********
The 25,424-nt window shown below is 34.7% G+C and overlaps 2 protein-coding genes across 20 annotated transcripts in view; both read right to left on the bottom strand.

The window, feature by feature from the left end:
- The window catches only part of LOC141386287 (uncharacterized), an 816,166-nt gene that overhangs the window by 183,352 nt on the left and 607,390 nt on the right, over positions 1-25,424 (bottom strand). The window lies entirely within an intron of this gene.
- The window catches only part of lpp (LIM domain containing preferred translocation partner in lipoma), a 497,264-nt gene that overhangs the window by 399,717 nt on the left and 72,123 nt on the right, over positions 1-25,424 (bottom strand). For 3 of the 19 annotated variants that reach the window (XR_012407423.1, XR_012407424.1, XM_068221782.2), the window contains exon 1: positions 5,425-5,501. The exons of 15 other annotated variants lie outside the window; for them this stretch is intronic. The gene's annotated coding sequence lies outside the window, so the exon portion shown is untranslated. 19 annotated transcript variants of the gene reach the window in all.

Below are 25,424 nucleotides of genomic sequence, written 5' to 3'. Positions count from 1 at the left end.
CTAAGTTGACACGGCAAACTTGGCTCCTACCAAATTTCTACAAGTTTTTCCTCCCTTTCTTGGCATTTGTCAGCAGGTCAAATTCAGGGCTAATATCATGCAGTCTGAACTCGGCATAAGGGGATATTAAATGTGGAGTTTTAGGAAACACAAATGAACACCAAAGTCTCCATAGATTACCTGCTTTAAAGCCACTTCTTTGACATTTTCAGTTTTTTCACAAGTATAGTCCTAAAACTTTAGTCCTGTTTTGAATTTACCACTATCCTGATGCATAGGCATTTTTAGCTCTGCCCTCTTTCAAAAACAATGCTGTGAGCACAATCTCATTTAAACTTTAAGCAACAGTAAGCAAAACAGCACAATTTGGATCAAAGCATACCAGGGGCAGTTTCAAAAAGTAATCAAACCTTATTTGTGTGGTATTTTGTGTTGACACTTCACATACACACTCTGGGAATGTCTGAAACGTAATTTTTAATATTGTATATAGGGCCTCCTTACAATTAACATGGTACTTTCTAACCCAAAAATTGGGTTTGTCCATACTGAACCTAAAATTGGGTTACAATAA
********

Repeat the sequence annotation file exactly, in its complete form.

The 25,424-nt window shown below is 34.7% G+C and overlaps 2 protein-coding genes across 20 annotated transcripts in view; both read right to left on the bottom strand.

The window, feature by feature from the left end:
- The window catches only part of LOC141386287 (uncharacterized), an 816,166-nt gene that overhangs the window by 183,352 nt on the left and 607,390 nt on the right, over positions 1-25,424 (bottom strand). The window lies entirely within an intron of this gene.
- The window catches only part of lpp (LIM domain containing preferred translocation partner in lipoma), a 497,264-nt gene that overhangs the window by 399,717 nt on the left and 72,123 nt on the right, over positions 1-25,424 (bottom strand). For 3 of the 19 annotated variants that reach the window (XR_012407423.1, XR_012407424.1, XM_068221782.2), the window contains exon 1: positions 5,425-5,501. The exons of 15 other annotated variants lie outside the window; for them this stretch is intronic. The gene's annotated coding sequence lies outside the window, so the exon portion shown is untranslated. 19 annotated transcript variants of the gene reach the window in all.

Below are 25,424 nucleotides of genomic sequence, written 5' to 3'. Positions count from 1 at the left end.
CTAAGTTGACACGGCAAACTTGGCTCCTACCAAATTTCTACAAGTTTTTCCTCCCTTTCTTGGCATTTGTCAGCAGGTCAAATTCAGGGCTAATATCATGCAGTCTGAACTCGGCATAAGGGGATATTAAATGTGGAGTTTTAGGAAACACAAATGAACACCAAAGTCTCCATAGATTACCTGCTTTAAAGCCACTTCTTTGACATTTTCAGTTTTTTCACAAGTATAGTCCTAAAACTTTAGTCCTGTTTTGAATTTACCACTATCCTGATGCATAGGCATTTTTAGCTCTGCCCTCTTTCAAAAACAATGCTGTGAGCACAATCTCATTTAAACTTTAAGCAACAGTAAGCAAAACAGCACAATTTGGATCAAAGCATACCAGGGGCAGTTTCAAAAAGTAATCAAACCTTATTTGTGTGGTATTTTGTGTTGACACTTCACATACACACTCTGGGAATGTCTGAAACGTAATTTTTAATATTGTATATAGGGCCTCCTTACAATTAACATGGTACTTTCTAACCCAAAAATTGGGTTTGTCCATACTGAACCTAAAATTGGGTTACAATAA